A Struct in redpipe is a dictionary-like object with persistence built in.

Easy, Efficient I/O

You want to be able to load data and persist it into a hash and still preserve the data-type of the original structure. We gave redpipe.Hash the ability to type-cast variables stored in redis. But we could make it more convenient to fetch and save data as objects.

That’s where redpipe.Struct comes in.

Defining a Struct

Here’s an example of how to define a Struct.

# assume we already set up our connection

# set up a struct object.
class User(redpipe.Struct):
    keyspace = 'U'
    key_name = 'user_id'
    fields = {
        'name': redpipe.TextField,
        'last_seen': redpipe.IntegerField,
        'admin': redpipe.BooleanField,
        'page_views': redpipe.IntegerField,

A lot of this looks very similar to how we defined redpipe.Hash. That’s because struct is built on top of the Hash object. It allows you to access data from a hash in a more object oriented manner.

The Struct does not enforce required fields on any of this data. Just as a redis hash object does not. It is up to your application logic to enforce these constraints.

The rule is that if the element is in the hash, it will be coerced into the appropriate data type by the fields definition. If an element in the hash is not mentioned in the fields it is coerced into a TextField.

You can override this default behavior by defining valueparse.

class User(redpipe.Struct):
    keyspace = 'U'
    key_name = 'user_id'
    fields = {
        # ...
    valueparse = redpipe.AsciiField

This example will force all values not listed in fields to be set as ascii values in redis. (It does not coerce values already in redis to be ascii tho. It will treat them as text.)

You can specify an alternate redis connection if you are using multiple redis connections in your app.

class User(redpipe.Struct):
    keyspace = 'U'
    key_name = 'user_id'
    fields = {
        # ...
    connection = 'users'

The string value users refers to a connection you have added in application bootstrapping. See the Named Connections section of this documentation.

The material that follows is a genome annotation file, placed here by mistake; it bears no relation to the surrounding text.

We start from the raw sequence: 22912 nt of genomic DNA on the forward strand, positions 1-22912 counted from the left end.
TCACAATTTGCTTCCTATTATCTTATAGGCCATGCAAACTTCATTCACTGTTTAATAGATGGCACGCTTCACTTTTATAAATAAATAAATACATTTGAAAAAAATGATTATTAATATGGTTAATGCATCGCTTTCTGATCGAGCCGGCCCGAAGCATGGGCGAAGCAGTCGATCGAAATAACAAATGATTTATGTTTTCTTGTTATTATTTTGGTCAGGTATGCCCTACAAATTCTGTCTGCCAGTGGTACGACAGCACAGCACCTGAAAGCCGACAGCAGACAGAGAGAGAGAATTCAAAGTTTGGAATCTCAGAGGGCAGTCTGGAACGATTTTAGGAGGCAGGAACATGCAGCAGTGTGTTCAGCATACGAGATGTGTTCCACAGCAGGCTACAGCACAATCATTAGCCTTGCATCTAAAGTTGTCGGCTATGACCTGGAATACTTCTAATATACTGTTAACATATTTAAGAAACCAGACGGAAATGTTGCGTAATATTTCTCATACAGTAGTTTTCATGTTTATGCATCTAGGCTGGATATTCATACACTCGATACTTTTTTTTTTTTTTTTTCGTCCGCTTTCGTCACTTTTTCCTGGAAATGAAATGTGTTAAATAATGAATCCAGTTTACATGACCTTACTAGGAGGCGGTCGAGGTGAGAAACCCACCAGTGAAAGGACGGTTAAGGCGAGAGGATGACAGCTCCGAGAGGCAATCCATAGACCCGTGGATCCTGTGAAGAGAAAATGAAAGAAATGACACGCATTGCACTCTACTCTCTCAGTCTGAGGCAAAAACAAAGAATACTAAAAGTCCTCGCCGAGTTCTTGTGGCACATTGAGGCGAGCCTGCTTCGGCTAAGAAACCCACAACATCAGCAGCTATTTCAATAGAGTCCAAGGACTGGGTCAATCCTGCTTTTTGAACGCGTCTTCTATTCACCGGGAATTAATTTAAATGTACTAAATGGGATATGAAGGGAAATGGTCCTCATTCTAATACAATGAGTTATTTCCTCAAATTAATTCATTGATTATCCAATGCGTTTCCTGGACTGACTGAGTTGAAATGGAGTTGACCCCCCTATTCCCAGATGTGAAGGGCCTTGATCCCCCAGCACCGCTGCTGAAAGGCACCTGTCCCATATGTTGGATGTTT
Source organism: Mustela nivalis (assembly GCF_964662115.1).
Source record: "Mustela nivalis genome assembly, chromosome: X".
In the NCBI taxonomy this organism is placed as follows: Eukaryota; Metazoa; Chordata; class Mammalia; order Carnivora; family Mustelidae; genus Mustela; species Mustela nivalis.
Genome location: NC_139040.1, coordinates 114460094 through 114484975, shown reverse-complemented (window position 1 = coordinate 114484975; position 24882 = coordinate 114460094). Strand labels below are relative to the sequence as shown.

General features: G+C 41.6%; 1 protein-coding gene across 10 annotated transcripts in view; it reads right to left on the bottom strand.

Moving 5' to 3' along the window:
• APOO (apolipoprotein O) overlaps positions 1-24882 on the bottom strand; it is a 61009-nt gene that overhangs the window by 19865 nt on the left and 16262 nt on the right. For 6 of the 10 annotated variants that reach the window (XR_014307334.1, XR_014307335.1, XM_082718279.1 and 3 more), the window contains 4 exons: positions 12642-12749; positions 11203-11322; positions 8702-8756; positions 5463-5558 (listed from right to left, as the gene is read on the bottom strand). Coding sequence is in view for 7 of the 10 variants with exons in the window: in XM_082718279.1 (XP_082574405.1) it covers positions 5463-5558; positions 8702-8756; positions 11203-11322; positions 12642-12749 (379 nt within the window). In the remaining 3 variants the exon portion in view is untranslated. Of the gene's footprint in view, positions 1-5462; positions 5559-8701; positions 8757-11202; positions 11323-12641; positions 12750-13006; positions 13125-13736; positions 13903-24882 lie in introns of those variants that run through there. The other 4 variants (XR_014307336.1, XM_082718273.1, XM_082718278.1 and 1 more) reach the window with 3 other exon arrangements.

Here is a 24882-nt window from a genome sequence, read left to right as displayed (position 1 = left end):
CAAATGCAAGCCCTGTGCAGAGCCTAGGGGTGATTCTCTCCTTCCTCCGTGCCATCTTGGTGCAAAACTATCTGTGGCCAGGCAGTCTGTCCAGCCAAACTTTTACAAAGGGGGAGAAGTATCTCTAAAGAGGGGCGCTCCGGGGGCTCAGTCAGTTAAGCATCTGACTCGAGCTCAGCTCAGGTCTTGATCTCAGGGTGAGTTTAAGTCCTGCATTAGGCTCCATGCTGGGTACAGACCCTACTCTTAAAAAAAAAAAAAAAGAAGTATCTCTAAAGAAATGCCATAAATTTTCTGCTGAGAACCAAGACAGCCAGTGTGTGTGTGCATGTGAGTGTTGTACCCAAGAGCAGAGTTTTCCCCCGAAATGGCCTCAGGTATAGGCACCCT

Creating New Structs

Let’s create a few user objects using our Struct. The first argument is always either the key or the data.

We pass in a pipeline so we can combine the save operation with other network i/o.

with redpipe.autoexec() as pipe:
    # create a few users
    ts = int(time.time())
    u1 = User({'user_id': '1', 'name': 'Jack', 'last_seen': ts}, pipe=pipe)
    u2 = User({'user_id': '2', 'name': 'Jill', 'last_seen': ts}, pipe=pipe)

# these model objects print out a json dump representation of the data.
print("first batch: %s" % [u1, u2])

# we can access the data like we would dictionary keys
assert(u1['name'] == 'Jack')
assert(u2['name'] == 'Jill')
assert(isinstance(u1['last_seen'], int))
assert(u1['user_id'] == '1')
assert(u2['user_id'] == '2')

When we exit the context, all the structs are saved to Redis in one pipeline operation. It also automatically loads the other fields in the hash. Since the commands are batched together, you can write the fields then read the hash in one pass. If you don’t want it to read, you can set the fields to an empty array.

Accessing the Data

RedPipe exposes the variables from redis as elements like a dictionary:

user = User({'user_id': '1', 'name': 'Jack'})
assert(user['name'] == 'Jack')

Here, we accessed the name field of the redis hash as a dictionary element on the user object. This data is loaded from redis inside the object on instantiation by calling hgetall() on the key. The data is cached inside the struct.

You can coerce the objects into dictionaries.

user = User({'user_id': '1', 'name': 'Jack'})
assert(dict(user) == user)

This just takes all the internal data and returns it as a dictionary. If you don’t define a _key_name on the object, it defaults to the field name ‘_key’. This primary key is not stored inside the hash. It is embedded in the redis object key name. This is more efficient that storing it both in the name of the key and as an element of the hash. It also avoids problems of accidentally creating a mismatch.

You can compare the user Struct to a dictionary for equality.

user = User({'user_id': '1', 'name': 'Jack'})
assert(dict(user) == user)

There is an __eq__ magic method on Struct that allows this comparison.

You can iterate on the object like a dictionary:

user = User({'user_id': '1', 'name': 'Jack'})
assert({k: v for k, v in user.items()} == user)

You can see the user object has an items method. There is also a iteritems method for backward compatibility with python 2. The iteritems method is a generator, whereas items returns a list of key/value tuples.

You can access an unknown data element like you would a dictionary:

user = User({'user_id': '1', 'name': 'Jack'})
assert(user.get('name', 'unknown') == 'Jack')

The get method allows you to pass in a default if no key is found. It defaults to None.

You can check for key existence:

user = User({'user_id': '1', 'name': 'Jack'})
assert('name' in user)
assert('non-existent-name' not in user)

The magic method __contains__ looks for the key in the internal dictionary, or the _key_name field.

You can check the length of a struct:

user = User({'user_id': '1', 'name': 'Jack'})
assert(len(user) == 2)